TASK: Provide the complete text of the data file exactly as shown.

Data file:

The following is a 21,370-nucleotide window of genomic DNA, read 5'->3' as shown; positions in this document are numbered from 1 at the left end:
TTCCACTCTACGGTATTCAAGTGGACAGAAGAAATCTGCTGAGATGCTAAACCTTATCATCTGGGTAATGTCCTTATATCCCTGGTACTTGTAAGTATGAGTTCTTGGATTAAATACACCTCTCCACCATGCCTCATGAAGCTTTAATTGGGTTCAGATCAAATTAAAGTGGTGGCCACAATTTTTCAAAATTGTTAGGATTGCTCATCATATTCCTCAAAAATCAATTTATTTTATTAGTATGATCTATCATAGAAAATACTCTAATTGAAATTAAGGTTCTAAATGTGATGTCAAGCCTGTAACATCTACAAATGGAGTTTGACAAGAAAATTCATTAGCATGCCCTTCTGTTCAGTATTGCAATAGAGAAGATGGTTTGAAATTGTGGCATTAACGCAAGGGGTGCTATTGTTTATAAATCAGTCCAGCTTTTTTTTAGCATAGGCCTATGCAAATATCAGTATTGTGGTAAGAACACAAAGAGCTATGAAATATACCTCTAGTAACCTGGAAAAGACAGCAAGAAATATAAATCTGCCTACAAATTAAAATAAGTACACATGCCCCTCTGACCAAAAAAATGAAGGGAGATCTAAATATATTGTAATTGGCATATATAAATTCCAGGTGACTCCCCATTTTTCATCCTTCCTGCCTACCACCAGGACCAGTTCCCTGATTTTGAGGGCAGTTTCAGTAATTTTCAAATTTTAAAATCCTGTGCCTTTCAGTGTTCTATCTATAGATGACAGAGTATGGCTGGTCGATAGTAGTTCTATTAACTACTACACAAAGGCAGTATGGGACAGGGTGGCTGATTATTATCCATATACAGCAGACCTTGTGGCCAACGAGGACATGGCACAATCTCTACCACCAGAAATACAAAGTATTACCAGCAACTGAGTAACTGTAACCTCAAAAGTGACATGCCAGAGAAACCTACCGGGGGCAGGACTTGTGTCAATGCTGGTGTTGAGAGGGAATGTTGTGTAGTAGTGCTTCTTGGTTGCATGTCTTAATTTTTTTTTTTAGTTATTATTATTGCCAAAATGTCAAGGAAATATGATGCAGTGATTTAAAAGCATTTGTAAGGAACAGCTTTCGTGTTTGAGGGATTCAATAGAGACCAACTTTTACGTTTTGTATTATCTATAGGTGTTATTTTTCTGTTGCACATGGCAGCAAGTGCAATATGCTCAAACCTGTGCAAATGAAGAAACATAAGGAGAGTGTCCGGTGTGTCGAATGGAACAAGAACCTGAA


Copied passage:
The following is a 21,370-nucleotide window of genomic DNA, read 5'->3' as shown; positions in this document are numbered from 1 at the left end:
TTCCACTCTACGGTATTCAAGTGGACAGAAGAAATCTGCTGAGATGCTAAACCTTATCATCTGGGTAATGTCCTTATATCCCTGGTACTTGTAAGTATGAGTTCTTGGATTAAATACACCTCTCCACCATGCCTCATGAAGCTTTAATTGGGTTCAGATCAAATTAAAGTGGTGGCCACAATTTTTCAAAATTGTTAGGATTGCTCATCATATTCCTCAAAAATCAATTTATTTTATTAGTATGATCTATCATAGAAAATACTCTAATTGAAATTAAGGTTCTAAATGTGATGTCAAGCCTGTAACATCTACAAATGGAGTTTGACAAGAAAATTCATTAGCATGCCCTTCTGTTCAGTATTGCAATAGAGAAGATGGTTTGAAATTGTGGCATTAACGCAAGGGGTGCTATTGTTTATAAATCAGTCCAGCTTTTTTTTAGCATAGGCCTATGCAAATATCAGTATTGTGGTAAGAACACAAAGAGCTATGAAATATACCTCTAGTAACCTGGAAAAGACAGCAAGAAATATAAATCTGCCTACAAATTAAAATAAGTACACATGCCCCTCTGACCAAAAAAATGAAGGGAGATCTAAATATATTGTAATTGGCATATATAAATTCCAGGTGACTCCCCATTTTTCATCCTTCCTGCCTACCACCAGGACCAGTTCCCTGATTTTGAGGGCAGTTTCAGTAATTTTCAAATTTTAAAATCCTGTGCCTTTCAGTGTTCTATCTATAGATGACAGAGTATGGCTGGTCGATAGTAGTTCTATTAACTACTACACAAAGGCAGTATGGGACAGGGTGGCTGATTATTATCCATATACAGCAGACCTTGTGGCCAACGAGGACATGGCACAATCTCTACCACCAGAAATACAAAGTATTACCAGCAACTGAGTAACTGTAACCTCAAAAGTGACATGCCAGAGAAACCTACCGGGGGCAGGACTTGTGTCAATGCTGGTGTTGAGAGGGAATGTTGTGTAGTAGTGCTTCTTGGTTGCATGTCTTAATTTTTTTTTTTAGTTATTATTATTGCCAAAATGTCAAGGAAATATGATGCAGTGATTTAAAAGCATTTGTAAGGAACAGCTTTCGTGTTTGAGGGATTCAATAGAGACCAACTTTTACGTTTTGTATTATCTATAGGTGTTATTTTTCTGTTGCACATGGCAGCAAGTGCAATATGCTCAAACCTGTGCAAATGAAGAAACATAAGGAGAGTGTCCGGTGTGTCGAATGGAACAAGAACCTGAA